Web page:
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Tyron Woodley thinks Joe Rogan's UFC 171 commentary work was 'horrendous'

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UFC welterweight Tyron Woodley was not a fan of some of the things Joe Rogan had to say while providing commentary for his UFC 171 fight with Carlos Condit.


Tyron Woodley may have picked up the biggest victory of his MMA career when he beat Carlos Condit at UFC 171 but he certainly wasn't a fan of the man providing color commentary for the event. Joe Rogan was critical of Woodley's cardio during the short fight and and according to Woodley, was overly complimentary of his opponent during the bout. He talked to MMA Mental about it (transcribed by David St. Martin of MMA Fighting):

"It's almost like they're punishing you for training hard.They're punishing you for being physically fit. I think Joe Rogan is horrendous for his commentary that he did for that fight. Everything was, 'Oh, Tyron threw a hard bomb but Carlos took it. He's got such a great chin. Oh, Tyron has a takedown. Look at Carlos. He's doing the mission impossible guard [mission control].' Everything that I did he was leaning it towards the credit of Carlos Condit.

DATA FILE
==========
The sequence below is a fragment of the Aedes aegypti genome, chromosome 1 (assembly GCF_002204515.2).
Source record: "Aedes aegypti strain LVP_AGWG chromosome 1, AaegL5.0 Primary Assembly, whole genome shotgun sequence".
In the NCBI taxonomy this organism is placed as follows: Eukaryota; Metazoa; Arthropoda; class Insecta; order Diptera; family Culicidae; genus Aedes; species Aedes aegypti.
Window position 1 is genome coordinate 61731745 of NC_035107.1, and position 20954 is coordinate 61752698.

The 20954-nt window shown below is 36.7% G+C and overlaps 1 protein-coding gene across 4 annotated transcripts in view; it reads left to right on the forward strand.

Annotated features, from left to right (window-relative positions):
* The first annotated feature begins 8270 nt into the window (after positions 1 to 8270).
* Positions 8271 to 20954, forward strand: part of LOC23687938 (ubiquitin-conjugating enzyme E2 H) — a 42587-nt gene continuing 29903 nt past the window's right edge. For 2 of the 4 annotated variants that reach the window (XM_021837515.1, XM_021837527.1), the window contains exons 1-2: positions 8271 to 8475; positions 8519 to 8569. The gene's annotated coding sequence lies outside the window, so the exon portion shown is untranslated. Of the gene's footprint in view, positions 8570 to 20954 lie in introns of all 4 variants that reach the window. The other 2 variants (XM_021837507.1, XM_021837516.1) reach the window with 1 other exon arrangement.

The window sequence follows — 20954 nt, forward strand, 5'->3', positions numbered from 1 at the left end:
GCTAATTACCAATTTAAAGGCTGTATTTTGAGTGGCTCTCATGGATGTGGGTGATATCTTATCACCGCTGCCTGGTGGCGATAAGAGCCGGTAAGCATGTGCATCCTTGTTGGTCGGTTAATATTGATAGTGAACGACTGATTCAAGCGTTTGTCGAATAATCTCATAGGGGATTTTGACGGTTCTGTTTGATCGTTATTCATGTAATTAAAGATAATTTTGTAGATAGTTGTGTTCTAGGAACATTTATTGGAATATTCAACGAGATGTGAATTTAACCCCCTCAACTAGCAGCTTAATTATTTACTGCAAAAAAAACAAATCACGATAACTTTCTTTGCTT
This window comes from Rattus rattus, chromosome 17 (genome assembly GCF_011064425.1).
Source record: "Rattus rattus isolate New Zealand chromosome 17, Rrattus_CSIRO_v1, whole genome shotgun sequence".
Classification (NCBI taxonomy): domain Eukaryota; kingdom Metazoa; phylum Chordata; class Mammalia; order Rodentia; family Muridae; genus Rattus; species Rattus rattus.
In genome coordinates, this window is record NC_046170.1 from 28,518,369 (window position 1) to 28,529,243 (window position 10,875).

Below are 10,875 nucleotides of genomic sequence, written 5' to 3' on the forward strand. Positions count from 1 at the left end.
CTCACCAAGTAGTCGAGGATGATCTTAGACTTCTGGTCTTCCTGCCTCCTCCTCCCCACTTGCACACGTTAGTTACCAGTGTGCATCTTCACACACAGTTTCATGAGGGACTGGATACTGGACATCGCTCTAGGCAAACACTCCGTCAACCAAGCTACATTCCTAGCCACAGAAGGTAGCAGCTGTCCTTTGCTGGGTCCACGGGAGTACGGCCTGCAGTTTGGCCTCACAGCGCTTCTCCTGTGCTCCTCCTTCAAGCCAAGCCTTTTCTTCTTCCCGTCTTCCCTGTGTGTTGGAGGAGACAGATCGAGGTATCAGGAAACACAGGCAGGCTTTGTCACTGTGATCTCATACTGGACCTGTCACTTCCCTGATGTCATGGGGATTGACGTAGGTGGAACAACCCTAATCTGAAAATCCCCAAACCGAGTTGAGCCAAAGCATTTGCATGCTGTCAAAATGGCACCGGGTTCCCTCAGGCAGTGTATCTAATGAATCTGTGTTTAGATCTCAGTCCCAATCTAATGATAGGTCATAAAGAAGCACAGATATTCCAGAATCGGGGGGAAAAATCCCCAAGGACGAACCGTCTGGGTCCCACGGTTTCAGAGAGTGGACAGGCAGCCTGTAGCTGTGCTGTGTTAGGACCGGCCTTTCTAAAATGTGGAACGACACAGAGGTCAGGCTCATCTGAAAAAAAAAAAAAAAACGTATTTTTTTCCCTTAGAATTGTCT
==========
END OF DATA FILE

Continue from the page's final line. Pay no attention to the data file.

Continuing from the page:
"I think sometimes when you watch a fight and you listen to the commentary you can kind of veer the spectators, and hopefully not the UFC, in directions it shouldn't be going."


"I was not wincing," says Woodley. "I was not in any harm or any danger at any point in the fight. My cardio felt great and it was even in my gameplan to increase the level in the third round. I wasn't even at full speed. People say, 'He started off hard! He started off in a full sprint!' I didn't even start off in a full sprint. If they think that's a full sprint for me, then I'm happy with it because they haven't seen a full sprint yet."

In my eyes, he has a valid point. I know that Rogan (and Mike Goldberg) are only commenting on what they see, but a change in demeanor doesn't always mean a fighter is gassed out, especially after five minutes of fighting. It's okay to have a narrative for a bout, but putting it into overdrive that early sometimes takes away from what's actually happening in the cage. "He's hurt" or "It's deep!" or "He's tired" might be Rogan's gut reaction to something, but we've all heard it so many times in so many fights that it's like crying wolf at this point.

Still though, while I don't blame Woodley for being bothered by it, I guess it's it's just Rogan doing his job at the end of the day. A job that's certainly not as easy as we'd like to think it is.